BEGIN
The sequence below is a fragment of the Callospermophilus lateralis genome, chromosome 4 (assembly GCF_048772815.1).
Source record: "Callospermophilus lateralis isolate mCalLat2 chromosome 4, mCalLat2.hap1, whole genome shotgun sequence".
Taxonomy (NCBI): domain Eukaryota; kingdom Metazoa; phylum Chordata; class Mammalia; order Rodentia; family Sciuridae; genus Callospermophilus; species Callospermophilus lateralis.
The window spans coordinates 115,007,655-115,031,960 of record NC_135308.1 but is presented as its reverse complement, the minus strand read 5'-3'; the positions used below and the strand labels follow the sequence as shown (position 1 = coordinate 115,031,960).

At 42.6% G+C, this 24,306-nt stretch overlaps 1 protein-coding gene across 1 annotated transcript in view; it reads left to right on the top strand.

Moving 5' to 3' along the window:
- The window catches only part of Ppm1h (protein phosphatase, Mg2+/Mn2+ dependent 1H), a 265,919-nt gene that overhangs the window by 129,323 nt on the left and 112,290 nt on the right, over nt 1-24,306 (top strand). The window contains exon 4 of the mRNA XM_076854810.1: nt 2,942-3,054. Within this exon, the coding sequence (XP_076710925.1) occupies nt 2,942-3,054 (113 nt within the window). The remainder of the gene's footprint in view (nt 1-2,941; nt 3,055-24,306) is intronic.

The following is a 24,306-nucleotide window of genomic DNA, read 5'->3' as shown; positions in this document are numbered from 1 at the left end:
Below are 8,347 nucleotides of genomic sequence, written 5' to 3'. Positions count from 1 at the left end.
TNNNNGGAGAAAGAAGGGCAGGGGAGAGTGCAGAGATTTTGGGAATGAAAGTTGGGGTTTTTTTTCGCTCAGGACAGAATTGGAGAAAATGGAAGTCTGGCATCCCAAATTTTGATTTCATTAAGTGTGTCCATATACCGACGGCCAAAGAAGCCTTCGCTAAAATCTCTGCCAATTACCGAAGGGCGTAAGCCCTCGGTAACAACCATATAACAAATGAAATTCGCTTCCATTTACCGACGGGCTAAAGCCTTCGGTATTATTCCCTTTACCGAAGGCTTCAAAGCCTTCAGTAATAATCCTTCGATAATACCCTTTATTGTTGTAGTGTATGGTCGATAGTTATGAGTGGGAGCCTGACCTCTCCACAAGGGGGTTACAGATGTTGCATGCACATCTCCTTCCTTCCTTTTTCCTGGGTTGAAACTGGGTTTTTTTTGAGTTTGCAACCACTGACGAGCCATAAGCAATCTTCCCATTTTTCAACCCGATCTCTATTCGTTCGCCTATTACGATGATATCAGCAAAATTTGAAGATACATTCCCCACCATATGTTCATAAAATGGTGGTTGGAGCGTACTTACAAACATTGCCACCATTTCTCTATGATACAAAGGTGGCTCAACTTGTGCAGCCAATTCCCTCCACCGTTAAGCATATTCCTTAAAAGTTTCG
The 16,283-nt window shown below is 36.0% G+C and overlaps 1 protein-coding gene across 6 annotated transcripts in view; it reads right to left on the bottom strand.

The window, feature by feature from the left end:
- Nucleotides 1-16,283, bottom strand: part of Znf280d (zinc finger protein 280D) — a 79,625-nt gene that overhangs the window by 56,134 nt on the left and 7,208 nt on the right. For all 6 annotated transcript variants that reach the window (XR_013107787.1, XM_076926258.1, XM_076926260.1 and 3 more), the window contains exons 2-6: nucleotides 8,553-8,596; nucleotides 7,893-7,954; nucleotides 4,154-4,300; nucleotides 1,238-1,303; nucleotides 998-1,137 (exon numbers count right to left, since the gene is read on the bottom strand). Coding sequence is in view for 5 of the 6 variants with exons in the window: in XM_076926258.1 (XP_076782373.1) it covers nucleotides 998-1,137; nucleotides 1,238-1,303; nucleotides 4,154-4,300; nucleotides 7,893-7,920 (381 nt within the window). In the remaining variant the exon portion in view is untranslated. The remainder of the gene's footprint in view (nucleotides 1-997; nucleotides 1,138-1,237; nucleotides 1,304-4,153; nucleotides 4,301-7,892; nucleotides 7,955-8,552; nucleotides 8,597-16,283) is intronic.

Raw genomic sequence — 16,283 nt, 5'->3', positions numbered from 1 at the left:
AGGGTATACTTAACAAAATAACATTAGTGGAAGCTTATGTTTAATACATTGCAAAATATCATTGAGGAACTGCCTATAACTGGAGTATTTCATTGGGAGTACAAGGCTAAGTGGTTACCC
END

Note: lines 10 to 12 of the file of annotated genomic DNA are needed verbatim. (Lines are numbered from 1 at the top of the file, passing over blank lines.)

TNNNNGGAGAAAGAAGGGCAGGGGAGAGTGCAGAGATTTTGGGAATGAAAGTTGGGGTTTTTTTTCGCTCAGGACAGAATTGGAGAAAATGGAAGTCTGGCATCCCAAATTTTGATTTCATTAAGTGTGTCCATATACCGACGGCCAAAGAAGCCTTCGCTAAAATCTCTGCCAATTACCGAAGGGCGTAAGCCCTCGGTAACAACCATATAACAAATGAAATTCGCTTCCATTTACCGACGGGCTAAAGCCTTCGGTATTATTCCCTTTACCGAAGGCTTCAAAGCCTTCAGTAATAATCCTTCGATAATACCCTTTATTGTTGTAGTGTATGGTCGATAGTTATGAGTGGGAGCCTGACCTCTCCACAAGGGGGTTACAGATGTTGCATGCACATCTCCTTCCTTCCTTTTTCCTGGGTTGAAACTGGGTTTTTTTTGAGTTTGCAACCACTGACGAGCCATAAGCAATCTTCCCATTTTTCAACCCGATCTCTATTCGTTCGCCTATTACGATGATATCAGCAAAATTTGAAGATACATTCCCCACCATATGTTCATAAAATGGTGGTTGGAGCGTACTTACAAACATTGCCACCATTTCTCTATGATACAAAGGTGGCTCAACTTGTGCAGCCAATTCCCTCCACCGTTAAGCATATTCCTTAAAAGTTTCG
The 16,283-nt window shown below is 36.0% G+C and overlaps 1 protein-coding gene across 6 annotated transcripts in view; it reads right to left on the bottom strand.

The window, feature by feature from the left end: